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Cook, Alice Hanson / Workers' education in the U.S. Zone of Germany
(1947)

A description of workers' education today,   pp. 15-27 PDF (8.2 MB)


Page 22


Ha.-aburg
!ducation Director: Saalfeld, Ernst Rathlov. The forlaer educational diractor
for the 1ia,1burg unions is now educational director for all unions in the
Brit
Zone. He iuad several maonths in England observing workers' and adult education
thiere and says that h.- learned a great deal fro-i the experi;,nce.
1. Yo)uth .ork: The individual unions have their own youth groups whichl
a
then drawn togethier for general tradQ union youth celebrations, festivals,
.ela,
,e-Uetings, etc. Zouth vwork is planned and announced on a monthly basis
in szaal.
leaflets distributed through the plants. itypical :aonth program for youth
in the printing trades runs as follyws: 1. Trade union problerns discussion.
2. Lecture entitled ",iho was Edison ?,3. , hat trades are comibined
in the unie
4. Sonnonwendfoier, 5. ioamen in our-Industry. In this anioe raonth courses
were
started in photography and coeimercial illustration. Besides this, this union
also planned trips and hikes.
Lb general youth group for those not included in separate union groups ha
the following progrra-ni in January: 1. lAn illustrated lecture entitled
"..' Year
has passed". 2. Table Tennis and Daacing, 3. -'n evening of serious
and huzioroi
readings. 4. .'A discussion of boy and girl relationship in the trade union.
5. "Dances of Yesterday and Today", discussion and dances for everybody.
6. Discussion evening to criticize the January prograla'and to ia-)co suggostion
for February. 7. -. youth i.icetinig Tasks of the Trade Union"' with
iLa.-.iarnus3,
head of the iIzTourg, unions, ^s speaker. T1he youth work has been headed
up in
an organization of the "Free Trade Union Youth Co..-anittee  which Holds
woekend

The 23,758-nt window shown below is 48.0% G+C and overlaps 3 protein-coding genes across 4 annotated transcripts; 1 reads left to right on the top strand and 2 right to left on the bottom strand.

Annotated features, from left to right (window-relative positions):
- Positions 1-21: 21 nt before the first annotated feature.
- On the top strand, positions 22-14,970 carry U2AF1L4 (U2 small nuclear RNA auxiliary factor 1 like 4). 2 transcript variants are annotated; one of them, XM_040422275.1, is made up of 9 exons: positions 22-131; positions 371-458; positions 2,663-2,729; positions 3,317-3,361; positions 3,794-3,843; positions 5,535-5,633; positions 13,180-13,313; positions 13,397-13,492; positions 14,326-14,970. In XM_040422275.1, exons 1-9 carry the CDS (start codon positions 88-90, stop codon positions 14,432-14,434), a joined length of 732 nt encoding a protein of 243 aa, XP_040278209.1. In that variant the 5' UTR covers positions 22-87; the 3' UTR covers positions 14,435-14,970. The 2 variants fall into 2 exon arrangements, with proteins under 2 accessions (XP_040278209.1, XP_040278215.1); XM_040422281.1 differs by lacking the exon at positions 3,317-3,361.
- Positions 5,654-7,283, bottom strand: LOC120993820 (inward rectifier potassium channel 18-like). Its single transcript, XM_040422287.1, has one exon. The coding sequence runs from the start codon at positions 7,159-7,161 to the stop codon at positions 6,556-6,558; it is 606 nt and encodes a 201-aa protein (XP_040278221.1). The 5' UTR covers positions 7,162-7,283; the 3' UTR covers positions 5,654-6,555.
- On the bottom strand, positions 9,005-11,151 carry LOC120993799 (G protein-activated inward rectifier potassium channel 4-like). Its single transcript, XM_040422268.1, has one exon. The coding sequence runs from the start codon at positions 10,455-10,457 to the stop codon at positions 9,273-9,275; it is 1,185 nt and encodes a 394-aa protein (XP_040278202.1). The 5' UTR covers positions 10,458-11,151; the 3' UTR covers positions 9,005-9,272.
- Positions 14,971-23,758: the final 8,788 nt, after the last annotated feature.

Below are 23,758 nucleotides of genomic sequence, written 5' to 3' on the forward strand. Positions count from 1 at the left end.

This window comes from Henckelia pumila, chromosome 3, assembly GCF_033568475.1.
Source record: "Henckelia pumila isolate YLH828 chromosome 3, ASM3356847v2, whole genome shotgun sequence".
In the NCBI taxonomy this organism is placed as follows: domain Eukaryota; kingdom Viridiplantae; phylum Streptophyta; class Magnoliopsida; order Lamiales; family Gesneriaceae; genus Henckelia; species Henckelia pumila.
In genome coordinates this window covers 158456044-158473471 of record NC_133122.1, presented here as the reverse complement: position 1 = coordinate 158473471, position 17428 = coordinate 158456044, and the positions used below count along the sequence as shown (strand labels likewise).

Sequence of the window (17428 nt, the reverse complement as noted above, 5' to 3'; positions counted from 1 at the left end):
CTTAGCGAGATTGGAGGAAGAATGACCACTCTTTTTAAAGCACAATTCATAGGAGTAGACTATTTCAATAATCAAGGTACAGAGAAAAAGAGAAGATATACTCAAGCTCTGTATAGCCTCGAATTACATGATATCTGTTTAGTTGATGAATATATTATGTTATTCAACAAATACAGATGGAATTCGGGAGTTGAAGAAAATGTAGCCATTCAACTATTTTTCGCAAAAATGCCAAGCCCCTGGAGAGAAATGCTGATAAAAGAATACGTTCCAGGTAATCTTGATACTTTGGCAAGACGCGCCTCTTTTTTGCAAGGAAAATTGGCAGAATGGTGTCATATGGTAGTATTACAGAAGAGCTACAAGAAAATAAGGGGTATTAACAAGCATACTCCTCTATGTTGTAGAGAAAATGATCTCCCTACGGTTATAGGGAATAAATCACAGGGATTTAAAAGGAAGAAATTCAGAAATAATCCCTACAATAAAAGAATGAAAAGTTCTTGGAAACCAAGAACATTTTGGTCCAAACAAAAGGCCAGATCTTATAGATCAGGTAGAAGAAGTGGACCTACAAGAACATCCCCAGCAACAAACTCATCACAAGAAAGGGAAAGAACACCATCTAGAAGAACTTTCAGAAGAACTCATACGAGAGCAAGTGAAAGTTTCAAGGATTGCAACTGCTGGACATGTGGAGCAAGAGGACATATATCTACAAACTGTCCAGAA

courses, short institutes, and o.eursos in th  trades union school for youth,
a~
well as running regular Sunday night ~aectings and rocr.ation evening-s at
the
trade union youth home. The attenudanco at thleso .ietings has risen to 2000
youth.
In the wasic stnte.nent of purpose accu;tod by the unions as a guide to
their youth ;;ork, sp.cial attention is drawn to the fact that youth today
is
not intercsted in political organization as such, and that consequently trade
union youth work is of special iLportance because the unions do hava the
spec
task of bringing youth to th;. realization that ecDnolmlic *an, social conditions
are the key to the solution of th_ problems of working people and that the
unions hav3 the3 responsibility of forieulatinc-, thece de.-mands to theD
political
parties and of .3iving youth a gcnerzA education in citizenship.
Trade union youth, is representd in th. ?,,.-n-r.l He-,mburg youth' organ-
izations and through th.-t co.o-,eittoa, participates in EH:a'murg official
youth
co:,olittees, particularly in the city welfare cozMmittee. hIly also have
thO us~
of the city youth cnters, youth h-o.e, etc.
2. Vocational EdaclAtji.n: Ths unions eara represented on the .idvisory
Comnittee and trad& cD.ommittees organized around the trade schools (a
coao.itteo
for each trade is camposed of  representatives of the; employers' asseci
tions1
th.3 tr'da union, and the school diroctors). The unions selct their own
_2'2 _


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